WASHINGTON — Honoring International Women's Day, President Joe Biden announced Monday he has nominated two female generals for appointment to positions as four-star combatant commanders, becoming, if confirmed, only the second and third women in U.S. history to hold that position.
Biden made the announcement in the White House East Room with Gen. Jacqueline Van Ovost and Gen. Laura J. Richardson standing behind him.
The nominations of Air Force Gen. Van Ovost to head the Transportation Command and Army Lt. Gen. Laura J. Richardson to head the Southern Command, now move to the Senate, where they are expected to be approved.
"Each of these women have led careers demonstrating incomparable skill, integrity and duty to country," Biden said. "At every step, they've also helped push open the doors of opportunity to women in our military. Blazing the trail a little wider, a little brighter for all proud women in their path," he added.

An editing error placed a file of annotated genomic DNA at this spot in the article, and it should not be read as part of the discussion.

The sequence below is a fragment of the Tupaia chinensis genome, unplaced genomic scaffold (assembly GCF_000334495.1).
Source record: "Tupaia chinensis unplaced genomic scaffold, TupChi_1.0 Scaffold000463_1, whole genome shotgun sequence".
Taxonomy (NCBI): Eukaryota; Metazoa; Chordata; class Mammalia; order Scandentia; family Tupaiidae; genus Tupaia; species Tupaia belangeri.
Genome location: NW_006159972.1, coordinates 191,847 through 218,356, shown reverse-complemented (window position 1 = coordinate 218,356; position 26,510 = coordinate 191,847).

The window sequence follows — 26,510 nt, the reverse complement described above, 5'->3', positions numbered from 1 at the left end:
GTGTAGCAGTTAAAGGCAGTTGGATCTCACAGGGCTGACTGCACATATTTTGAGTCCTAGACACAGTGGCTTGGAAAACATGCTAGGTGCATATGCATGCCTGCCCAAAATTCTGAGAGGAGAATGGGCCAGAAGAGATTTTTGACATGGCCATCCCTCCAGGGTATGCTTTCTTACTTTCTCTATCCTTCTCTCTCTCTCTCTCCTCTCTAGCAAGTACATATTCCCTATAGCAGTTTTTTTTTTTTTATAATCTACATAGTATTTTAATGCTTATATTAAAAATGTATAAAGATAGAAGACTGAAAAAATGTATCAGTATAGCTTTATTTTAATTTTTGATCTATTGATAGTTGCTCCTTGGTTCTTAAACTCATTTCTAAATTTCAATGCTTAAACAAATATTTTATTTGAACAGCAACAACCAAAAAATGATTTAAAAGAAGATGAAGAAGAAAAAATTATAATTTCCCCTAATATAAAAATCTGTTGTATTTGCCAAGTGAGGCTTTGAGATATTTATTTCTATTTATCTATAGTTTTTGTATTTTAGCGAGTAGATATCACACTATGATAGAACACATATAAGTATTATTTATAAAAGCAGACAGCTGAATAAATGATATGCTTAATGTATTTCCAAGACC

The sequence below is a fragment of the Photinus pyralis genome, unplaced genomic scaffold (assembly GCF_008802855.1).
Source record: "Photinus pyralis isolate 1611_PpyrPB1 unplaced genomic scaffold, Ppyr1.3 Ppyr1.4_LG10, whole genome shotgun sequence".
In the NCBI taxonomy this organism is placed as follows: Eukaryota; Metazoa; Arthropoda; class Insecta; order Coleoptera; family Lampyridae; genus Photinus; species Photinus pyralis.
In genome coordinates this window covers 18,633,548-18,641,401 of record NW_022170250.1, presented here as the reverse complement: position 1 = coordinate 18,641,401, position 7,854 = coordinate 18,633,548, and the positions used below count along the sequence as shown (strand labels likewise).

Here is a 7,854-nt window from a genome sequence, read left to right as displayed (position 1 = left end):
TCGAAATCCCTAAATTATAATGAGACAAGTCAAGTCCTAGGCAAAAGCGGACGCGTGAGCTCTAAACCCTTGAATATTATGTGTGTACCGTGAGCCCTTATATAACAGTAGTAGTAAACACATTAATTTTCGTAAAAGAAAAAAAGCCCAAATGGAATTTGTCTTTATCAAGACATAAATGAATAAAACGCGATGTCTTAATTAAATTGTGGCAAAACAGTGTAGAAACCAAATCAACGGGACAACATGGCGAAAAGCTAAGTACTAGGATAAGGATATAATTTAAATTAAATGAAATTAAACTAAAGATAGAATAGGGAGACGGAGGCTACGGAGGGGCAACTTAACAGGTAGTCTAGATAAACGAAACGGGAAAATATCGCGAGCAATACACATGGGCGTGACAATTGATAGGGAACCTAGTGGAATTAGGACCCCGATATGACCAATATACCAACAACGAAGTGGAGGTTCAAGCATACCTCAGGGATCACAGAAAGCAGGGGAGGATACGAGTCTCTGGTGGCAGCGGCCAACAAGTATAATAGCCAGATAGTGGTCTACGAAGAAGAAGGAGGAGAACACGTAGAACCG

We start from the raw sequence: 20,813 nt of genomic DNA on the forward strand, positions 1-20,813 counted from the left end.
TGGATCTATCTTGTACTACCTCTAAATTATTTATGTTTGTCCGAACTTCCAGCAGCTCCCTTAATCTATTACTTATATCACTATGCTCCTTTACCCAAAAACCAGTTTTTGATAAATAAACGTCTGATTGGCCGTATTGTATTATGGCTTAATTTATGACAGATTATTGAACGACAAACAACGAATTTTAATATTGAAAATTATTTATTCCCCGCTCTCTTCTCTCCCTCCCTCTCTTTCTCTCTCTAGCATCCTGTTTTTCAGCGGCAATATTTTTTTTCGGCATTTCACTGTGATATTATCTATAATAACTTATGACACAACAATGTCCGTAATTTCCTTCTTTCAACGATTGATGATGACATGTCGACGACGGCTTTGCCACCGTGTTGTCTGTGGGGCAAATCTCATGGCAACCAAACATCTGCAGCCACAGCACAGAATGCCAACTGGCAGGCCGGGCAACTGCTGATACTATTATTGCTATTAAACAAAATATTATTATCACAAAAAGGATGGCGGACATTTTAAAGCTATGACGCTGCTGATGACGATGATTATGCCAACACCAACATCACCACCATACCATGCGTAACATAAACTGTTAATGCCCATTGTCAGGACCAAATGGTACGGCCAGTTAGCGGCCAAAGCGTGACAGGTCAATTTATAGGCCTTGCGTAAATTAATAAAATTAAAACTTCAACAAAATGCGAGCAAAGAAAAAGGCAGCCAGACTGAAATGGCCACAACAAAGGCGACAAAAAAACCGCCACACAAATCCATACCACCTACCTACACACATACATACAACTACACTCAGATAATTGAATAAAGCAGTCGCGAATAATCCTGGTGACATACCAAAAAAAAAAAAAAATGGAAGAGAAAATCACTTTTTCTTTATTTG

Biden said in his administration, women "aren't told no when they apply to fly fighter jets or attack helicopters just because of their gender."
"We need little girls and boys, both who have grown up dreaming of serving for their country to know this is what generals in the United States armed forces look like. This is what vice presidents of the United States look like," he said.
CNN and the New York Times both reported that the women's promotions to 4-star generals had been delayed until after the 2020 election. NYT said that under former President Donald Trump, officials worried that "candidates other than white men for jobs mostly held by white men might run into resistance once their nominations reached the White House."
Defense Secretary Lloyd Austin supported Biden's decision to promote Van Ovost and Richardson, saying on Twitter, "Their lived experience encompasses nearly 70 years of uniformed service, and they've led by example every step of the way."
President Biden also used the speech to make the case that more needed to be done to improve conditions for women who serve, including dealing with the scourge of sexual assault and harassment in the ranks. Defense Secretary Austin has promised to make addressing the issue a top priority as reports of sexual assault have steadily gone up since 2006, according to Pentagon data.
Biden called the problem “nothing less than a threat to our national security.”